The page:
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Grassroots Alert: Vol. 10, No. 5 1/31/2003



The gun-ban lobby’s reckless lawsuit agenda was dealt another devastating blow on Monday, January 27, when Palm Beach Circuit Judge Jorge Labarga threw out the November 2002 jury verdict in the case of Grunow v. Valor. The Palm Beach County jury originally ordered Valor Corporation, a firearm distributor, to pay $1.2 million dollars in a suit stemming from the murder of teacher Barry Grunow in 2000. But Judge Labarga overturned the award, citing the fact that the jury held the firearm used was not defective, so Valor could not be held responsible when it had legally sold a lawful, non-defective firearm.

The November verdict was one of the few positive moments for the gun-ban lobby’s agenda of promoting predatory lawsuits against the law-abiding firearms industry. When the ruling was originally announced, it was hailed by the Brady Center—formerly known as HCI—as a "landmark verdict," but an attorney working for the Brady Center responded to Labarga’s ruling by saying it would not set legal precedent, reports The Miami Herald.

Perhaps he’s right, as there is already plenty of legal precedent affirming that the firearms industry cannot be held responsible for the acts of criminals when they use a lawful, non-defective firearm to commit violent crimes. But despite the fact that anti-gun extremists continue to suffer crushing defeat after crushing defeat in their quest to place blame on gun makers for the acts of criminals, there is no doubt they will not abandon their frivolous litigation. Their ultimate goal, after all, is to drive gun makers into bankruptcy. And while the courts continually reject their suits, they can simply try to achieve their goal by saddling the industry with the crushing financial burden of defending itself against countless predatory lawsuits.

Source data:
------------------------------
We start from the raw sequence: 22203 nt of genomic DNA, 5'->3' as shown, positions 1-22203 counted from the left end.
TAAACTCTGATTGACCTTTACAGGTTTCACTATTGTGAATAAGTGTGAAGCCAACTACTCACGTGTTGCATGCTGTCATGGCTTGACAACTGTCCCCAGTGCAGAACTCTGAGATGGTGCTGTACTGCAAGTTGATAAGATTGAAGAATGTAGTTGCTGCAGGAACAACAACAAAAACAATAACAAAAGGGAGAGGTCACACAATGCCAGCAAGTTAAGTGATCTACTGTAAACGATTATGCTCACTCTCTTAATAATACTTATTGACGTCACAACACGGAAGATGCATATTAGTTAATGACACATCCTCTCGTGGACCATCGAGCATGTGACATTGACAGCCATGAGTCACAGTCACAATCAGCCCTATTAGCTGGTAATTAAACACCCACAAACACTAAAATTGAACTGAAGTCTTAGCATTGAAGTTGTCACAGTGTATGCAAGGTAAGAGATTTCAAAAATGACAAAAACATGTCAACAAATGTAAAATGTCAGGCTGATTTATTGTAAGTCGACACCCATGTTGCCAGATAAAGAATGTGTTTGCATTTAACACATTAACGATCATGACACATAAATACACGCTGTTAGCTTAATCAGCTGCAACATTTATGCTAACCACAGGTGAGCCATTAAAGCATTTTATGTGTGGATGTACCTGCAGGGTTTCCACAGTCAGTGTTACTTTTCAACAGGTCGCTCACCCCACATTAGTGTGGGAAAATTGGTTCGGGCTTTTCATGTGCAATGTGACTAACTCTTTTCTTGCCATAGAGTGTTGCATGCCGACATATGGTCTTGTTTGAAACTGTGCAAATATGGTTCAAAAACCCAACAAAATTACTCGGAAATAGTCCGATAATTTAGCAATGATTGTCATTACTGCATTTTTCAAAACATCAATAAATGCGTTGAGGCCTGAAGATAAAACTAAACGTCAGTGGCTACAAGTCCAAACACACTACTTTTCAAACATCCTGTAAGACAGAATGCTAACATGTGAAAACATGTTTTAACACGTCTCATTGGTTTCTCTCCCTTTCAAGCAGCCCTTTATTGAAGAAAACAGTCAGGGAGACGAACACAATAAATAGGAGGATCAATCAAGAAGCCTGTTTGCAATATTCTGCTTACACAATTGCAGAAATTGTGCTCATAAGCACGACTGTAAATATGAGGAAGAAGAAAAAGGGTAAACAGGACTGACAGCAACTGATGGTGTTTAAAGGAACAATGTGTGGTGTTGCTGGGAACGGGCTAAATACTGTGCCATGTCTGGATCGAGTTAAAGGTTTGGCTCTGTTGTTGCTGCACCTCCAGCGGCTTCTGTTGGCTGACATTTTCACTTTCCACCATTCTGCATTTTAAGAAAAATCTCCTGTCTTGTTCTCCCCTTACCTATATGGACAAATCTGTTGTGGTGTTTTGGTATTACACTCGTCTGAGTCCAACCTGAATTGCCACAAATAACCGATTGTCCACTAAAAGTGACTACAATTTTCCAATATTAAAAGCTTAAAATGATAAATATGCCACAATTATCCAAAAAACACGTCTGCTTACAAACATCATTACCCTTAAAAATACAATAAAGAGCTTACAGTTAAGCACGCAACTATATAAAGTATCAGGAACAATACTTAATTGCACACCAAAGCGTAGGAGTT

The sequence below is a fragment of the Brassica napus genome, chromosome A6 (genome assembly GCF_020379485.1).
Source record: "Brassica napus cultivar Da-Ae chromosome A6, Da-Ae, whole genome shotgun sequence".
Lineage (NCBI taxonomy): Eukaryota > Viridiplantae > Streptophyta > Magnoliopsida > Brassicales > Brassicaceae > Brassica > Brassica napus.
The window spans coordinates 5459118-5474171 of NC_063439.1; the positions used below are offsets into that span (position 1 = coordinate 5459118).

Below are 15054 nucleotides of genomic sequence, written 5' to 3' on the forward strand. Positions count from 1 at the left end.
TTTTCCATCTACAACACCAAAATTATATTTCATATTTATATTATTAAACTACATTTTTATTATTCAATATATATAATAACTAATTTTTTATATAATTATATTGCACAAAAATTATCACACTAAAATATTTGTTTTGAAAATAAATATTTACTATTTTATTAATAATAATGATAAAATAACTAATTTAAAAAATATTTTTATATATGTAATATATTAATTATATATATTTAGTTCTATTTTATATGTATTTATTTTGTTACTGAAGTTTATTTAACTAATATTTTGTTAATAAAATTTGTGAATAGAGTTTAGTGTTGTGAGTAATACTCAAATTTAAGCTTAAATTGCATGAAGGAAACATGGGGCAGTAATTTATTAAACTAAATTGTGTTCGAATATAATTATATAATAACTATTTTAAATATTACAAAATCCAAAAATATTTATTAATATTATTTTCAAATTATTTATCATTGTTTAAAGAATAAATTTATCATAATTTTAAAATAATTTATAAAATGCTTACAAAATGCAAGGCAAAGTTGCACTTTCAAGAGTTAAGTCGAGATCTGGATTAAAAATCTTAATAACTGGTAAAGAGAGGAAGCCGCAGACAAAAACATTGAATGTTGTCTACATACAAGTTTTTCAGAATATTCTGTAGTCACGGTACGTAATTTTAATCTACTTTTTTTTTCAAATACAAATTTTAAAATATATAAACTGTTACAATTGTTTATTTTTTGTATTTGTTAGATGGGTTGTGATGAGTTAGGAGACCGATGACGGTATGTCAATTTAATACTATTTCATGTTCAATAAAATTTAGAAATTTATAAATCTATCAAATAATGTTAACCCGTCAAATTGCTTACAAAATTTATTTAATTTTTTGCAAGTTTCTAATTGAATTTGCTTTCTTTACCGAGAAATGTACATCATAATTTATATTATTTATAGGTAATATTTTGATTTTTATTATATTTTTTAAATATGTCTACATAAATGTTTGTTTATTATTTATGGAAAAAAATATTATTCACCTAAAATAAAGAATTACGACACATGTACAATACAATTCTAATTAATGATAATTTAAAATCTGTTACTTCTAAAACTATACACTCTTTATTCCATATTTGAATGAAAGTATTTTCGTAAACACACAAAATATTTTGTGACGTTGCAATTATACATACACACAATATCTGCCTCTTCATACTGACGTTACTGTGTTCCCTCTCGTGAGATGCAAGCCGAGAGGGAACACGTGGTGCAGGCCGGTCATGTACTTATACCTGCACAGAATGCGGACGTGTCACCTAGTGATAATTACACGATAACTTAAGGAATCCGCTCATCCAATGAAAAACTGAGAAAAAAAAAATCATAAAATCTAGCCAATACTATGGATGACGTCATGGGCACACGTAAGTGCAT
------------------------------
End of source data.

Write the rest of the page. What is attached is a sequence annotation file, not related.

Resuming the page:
For this reason, one of NRA’s top priorities during this congressional session is the passage of federal legislation that will prohibit these junk lawsuits. We had tremendous success last year gaining support for bills in the House and the Senate, but time ran out before either could be given full consideration. The House bill (H.R. 2037) ended up with 231 cosponsors, more than a majority of congressmen, while the Senate’s version (S. 2268) ended up with 46 cosponsors, which is almost a majority. Although no legislation has been introduced to date, it is still early in the session, and NRA is working with our friends in Congress to ensure that bills are introduced in each chamber soon. Thirty states have enacted similar legislation.

Please contact your U.S. Representative and both of your U.S. Senators and urge them to support and cosponsor federal reckless lawsuit preemption legislation that will bring an end to this unwarranted harassment of law-abiding gun manufacturers. You can reach your U.S. Representative by calling (202) 225-3121, and your U.S. Senators by calling (202) 224-3121. For additional contact information, use our "Write Your Representatives" tool at www.NRAILA.org.